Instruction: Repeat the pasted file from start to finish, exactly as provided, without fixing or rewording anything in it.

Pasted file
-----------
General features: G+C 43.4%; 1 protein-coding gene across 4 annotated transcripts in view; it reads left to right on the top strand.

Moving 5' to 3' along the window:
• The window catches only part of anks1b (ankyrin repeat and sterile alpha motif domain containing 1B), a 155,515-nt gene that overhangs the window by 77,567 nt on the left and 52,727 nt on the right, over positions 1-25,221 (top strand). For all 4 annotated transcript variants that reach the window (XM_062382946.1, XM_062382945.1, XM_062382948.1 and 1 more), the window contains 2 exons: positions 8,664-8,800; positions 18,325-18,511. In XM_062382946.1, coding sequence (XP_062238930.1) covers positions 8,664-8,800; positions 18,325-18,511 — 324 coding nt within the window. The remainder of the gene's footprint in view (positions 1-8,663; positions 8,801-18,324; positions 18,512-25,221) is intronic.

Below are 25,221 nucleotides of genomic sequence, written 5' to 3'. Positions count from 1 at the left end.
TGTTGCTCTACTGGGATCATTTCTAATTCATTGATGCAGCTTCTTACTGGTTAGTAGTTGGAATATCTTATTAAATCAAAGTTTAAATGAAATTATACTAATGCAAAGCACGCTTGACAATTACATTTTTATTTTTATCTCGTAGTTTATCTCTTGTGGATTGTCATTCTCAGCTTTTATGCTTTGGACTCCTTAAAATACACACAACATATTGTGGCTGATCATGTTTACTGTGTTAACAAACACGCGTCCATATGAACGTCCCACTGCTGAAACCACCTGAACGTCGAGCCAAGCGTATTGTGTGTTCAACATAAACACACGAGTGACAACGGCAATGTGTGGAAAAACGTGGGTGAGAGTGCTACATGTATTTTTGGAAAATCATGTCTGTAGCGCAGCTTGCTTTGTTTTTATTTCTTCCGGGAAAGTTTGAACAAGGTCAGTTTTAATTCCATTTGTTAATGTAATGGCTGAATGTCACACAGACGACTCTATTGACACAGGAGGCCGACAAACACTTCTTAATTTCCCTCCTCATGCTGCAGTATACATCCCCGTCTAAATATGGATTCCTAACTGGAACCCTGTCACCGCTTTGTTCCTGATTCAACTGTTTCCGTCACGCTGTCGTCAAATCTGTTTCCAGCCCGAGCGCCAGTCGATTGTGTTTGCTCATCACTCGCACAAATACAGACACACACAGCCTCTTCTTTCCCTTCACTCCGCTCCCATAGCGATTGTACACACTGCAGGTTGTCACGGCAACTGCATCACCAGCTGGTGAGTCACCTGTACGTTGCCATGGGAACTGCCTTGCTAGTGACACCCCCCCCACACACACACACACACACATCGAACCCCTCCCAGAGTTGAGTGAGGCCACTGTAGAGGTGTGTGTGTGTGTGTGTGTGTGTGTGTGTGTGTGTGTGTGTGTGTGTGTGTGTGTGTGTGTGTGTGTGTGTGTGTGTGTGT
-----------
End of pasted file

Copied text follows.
General features: G+C 43.4%; 1 protein-coding gene across 4 annotated transcripts in view; it reads left to right on the top strand.

Moving 5' to 3' along the window:
• The window catches only part of anks1b (ankyrin repeat and sterile alpha motif domain containing 1B), a 155,515-nt gene that overhangs the window by 77,567 nt on the left and 52,727 nt on the right, over positions 1-25,221 (top strand). For all 4 annotated transcript variants that reach the window (XM_062382946.1, XM_062382945.1, XM_062382948.1 and 1 more), the window contains 2 exons: positions 8,664-8,800; positions 18,325-18,511. In XM_062382946.1, coding sequence (XP_062238930.1) covers positions 8,664-8,800; positions 18,325-18,511 — 324 coding nt within the window. The remainder of the gene's footprint in view (positions 1-8,663; positions 8,801-18,324; positions 18,512-25,221) is intronic.

Below are 25,221 nucleotides of genomic sequence, written 5' to 3'. Positions count from 1 at the left end.
TGTTGCTCTACTGGGATCATTTCTAATTCATTGATGCAGCTTCTTACTGGTTAGTAGTTGGAATATCTTATTAAATCAAAGTTTAAATGAAATTATACTAATGCAAAGCACGCTTGACAATTACATTTTTATTTTTATCTCGTAGTTTATCTCTTGTGGATTGTCATTCTCAGCTTTTATGCTTTGGACTCCTTAAAATACACACAACATATTGTGGCTGATCATGTTTACTGTGTTAACAAACACGCGTCCATATGAACGTCCCACTGCTGAAACCACCTGAACGTCGAGCCAAGCGTATTGTGTGTTCAACATAAACACACGAGTGACAACGGCAATGTGTGGAAAAACGTGGGTGAGAGTGCTACATGTATTTTTGGAAAATCATGTCTGTAGCGCAGCTTGCTTTGTTTTTATTTCTTCCGGGAAAGTTTGAACAAGGTCAGTTTTAATTCCATTTGTTAATGTAATGGCTGAATGTCACACAGACGACTCTATTGACACAGGAGGCCGACAAACACTTCTTAATTTCCCTCCTCATGCTGCAGTATACATCCCCGTCTAAATATGGATTCCTAACTGGAACCCTGTCACCGCTTTGTTCCTGATTCAACTGTTTCCGTCACGCTGTCGTCAAATCTGTTTCCAGCCCGAGCGCCAGTCGATTGTGTTTGCTCATCACTCGCACAAATACAGACACACACAGCCTCTTCTTTCCCTTCACTCCGCTCCCATAGCGATTGTACACACTGCAGGTTGTCACGGCAACTGCATCACCAGCTGGTGAGTCACCTGTACGTTGCCATGGGAACTGCCTTGCTAGTGACACCCCCCCCACACACACACACACACACATCGAACCCCTCCCAGAGTTGAGTGAGGCCACTGTAGAGGTGTGTGTGTGTGTGTGTGTGTGTGTGTGTGTGTGTGTGTGTGTGTGTGTGTGTGTGTGTGTGTGTGTGTGTGTGTGTGTGT